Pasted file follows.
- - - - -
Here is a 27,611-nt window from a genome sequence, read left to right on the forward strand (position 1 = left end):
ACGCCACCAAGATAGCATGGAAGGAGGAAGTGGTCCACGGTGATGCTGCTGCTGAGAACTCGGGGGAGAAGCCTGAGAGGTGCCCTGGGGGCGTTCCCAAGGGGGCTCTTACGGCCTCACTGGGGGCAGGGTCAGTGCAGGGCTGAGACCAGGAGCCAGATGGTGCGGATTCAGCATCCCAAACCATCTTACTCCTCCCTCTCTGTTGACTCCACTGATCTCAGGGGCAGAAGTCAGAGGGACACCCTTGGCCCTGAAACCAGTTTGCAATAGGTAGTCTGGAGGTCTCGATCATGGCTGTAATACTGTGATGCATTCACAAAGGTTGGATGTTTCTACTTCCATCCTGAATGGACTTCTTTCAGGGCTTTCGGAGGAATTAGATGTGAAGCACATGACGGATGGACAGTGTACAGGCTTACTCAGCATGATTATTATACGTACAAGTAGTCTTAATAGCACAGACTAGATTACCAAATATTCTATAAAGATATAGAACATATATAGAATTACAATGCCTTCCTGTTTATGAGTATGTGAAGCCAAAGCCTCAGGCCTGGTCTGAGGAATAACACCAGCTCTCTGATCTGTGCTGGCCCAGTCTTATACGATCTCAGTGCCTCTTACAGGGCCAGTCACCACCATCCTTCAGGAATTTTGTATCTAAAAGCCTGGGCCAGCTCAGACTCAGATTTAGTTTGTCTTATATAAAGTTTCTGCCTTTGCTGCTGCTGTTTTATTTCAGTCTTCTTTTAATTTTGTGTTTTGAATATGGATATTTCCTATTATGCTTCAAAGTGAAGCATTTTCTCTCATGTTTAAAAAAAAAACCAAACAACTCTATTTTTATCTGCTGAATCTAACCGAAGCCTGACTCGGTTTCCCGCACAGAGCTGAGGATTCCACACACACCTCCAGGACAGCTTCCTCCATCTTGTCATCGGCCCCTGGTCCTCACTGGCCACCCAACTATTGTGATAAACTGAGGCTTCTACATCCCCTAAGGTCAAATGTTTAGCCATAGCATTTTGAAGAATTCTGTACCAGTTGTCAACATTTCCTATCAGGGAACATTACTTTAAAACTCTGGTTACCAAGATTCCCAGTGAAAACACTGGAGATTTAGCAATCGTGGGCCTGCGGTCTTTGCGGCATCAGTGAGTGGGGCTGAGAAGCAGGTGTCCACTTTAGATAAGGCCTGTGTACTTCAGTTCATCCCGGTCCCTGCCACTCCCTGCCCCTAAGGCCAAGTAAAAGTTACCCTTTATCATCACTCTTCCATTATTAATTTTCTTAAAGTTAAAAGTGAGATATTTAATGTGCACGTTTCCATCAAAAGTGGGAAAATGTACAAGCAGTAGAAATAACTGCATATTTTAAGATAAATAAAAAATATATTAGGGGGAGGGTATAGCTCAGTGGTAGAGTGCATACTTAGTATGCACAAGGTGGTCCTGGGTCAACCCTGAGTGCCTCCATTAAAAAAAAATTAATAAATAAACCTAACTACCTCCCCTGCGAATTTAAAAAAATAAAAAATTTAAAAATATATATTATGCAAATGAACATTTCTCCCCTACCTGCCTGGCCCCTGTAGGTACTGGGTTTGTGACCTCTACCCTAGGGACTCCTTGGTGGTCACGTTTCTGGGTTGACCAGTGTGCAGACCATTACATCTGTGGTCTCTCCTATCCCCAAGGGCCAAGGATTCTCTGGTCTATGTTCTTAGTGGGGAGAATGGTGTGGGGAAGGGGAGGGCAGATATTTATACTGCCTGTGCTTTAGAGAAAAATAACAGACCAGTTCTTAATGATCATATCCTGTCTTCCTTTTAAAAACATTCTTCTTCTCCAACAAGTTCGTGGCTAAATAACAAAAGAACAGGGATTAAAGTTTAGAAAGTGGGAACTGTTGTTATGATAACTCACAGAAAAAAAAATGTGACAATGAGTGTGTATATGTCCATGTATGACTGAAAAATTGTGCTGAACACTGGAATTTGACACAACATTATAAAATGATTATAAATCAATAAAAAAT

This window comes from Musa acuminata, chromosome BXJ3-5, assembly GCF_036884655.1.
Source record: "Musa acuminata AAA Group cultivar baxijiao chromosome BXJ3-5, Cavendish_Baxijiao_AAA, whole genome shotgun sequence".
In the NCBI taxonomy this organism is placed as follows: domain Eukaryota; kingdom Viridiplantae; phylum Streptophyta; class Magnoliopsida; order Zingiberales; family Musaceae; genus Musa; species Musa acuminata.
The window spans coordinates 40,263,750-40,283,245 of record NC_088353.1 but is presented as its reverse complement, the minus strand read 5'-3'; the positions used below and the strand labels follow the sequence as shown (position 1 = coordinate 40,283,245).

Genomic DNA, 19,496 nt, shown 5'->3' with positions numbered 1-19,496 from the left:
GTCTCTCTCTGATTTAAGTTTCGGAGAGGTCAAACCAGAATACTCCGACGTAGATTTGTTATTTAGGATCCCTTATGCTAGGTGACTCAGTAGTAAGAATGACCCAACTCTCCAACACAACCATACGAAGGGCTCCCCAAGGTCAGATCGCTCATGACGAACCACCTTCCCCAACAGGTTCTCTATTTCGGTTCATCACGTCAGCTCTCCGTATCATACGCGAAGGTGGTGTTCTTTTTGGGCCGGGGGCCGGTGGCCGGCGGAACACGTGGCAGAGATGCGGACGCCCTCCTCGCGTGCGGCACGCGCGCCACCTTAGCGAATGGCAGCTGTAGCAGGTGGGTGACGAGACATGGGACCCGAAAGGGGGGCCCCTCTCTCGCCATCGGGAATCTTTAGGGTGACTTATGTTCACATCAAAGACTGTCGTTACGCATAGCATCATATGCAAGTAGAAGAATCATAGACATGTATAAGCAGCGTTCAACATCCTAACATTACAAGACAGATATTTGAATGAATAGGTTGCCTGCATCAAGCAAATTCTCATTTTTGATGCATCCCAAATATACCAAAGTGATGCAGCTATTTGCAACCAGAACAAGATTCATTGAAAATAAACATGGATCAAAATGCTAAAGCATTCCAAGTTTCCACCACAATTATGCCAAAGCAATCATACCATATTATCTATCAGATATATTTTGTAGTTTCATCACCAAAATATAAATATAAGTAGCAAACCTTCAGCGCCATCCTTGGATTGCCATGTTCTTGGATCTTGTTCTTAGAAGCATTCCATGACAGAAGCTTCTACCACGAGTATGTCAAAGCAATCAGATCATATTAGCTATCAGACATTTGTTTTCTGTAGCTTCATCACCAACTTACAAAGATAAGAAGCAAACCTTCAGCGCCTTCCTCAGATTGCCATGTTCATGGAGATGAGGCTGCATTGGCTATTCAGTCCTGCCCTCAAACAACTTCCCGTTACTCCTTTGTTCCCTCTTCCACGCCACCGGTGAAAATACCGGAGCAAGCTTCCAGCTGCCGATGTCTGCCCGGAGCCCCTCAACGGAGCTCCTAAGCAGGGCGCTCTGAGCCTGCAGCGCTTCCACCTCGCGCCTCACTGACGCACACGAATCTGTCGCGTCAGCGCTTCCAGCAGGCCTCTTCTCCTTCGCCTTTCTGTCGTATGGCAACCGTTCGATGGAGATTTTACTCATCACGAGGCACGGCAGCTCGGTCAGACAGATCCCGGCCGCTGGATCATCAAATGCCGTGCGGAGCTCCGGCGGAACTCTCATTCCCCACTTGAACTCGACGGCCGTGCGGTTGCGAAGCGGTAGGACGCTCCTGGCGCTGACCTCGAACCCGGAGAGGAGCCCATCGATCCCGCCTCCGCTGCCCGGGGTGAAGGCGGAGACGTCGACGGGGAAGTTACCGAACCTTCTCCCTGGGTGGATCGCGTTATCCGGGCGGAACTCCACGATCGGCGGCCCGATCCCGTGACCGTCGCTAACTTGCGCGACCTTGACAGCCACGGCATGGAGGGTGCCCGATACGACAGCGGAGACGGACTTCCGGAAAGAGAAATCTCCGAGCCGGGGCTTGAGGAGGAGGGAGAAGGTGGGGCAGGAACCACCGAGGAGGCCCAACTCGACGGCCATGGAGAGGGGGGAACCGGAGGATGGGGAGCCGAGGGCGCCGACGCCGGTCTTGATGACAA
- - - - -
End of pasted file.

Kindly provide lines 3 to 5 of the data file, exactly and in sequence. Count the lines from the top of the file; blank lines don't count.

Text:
This window comes from Musa acuminata, chromosome BXJ3-5, assembly GCF_036884655.1.
Source record: "Musa acuminata AAA Group cultivar baxijiao chromosome BXJ3-5, Cavendish_Baxijiao_AAA, whole genome shotgun sequence".
In the NCBI taxonomy this organism is placed as follows: domain Eukaryota; kingdom Viridiplantae; phylum Streptophyta; class Magnoliopsida; order Zingiberales; family Musaceae; genus Musa; species Musa acuminata.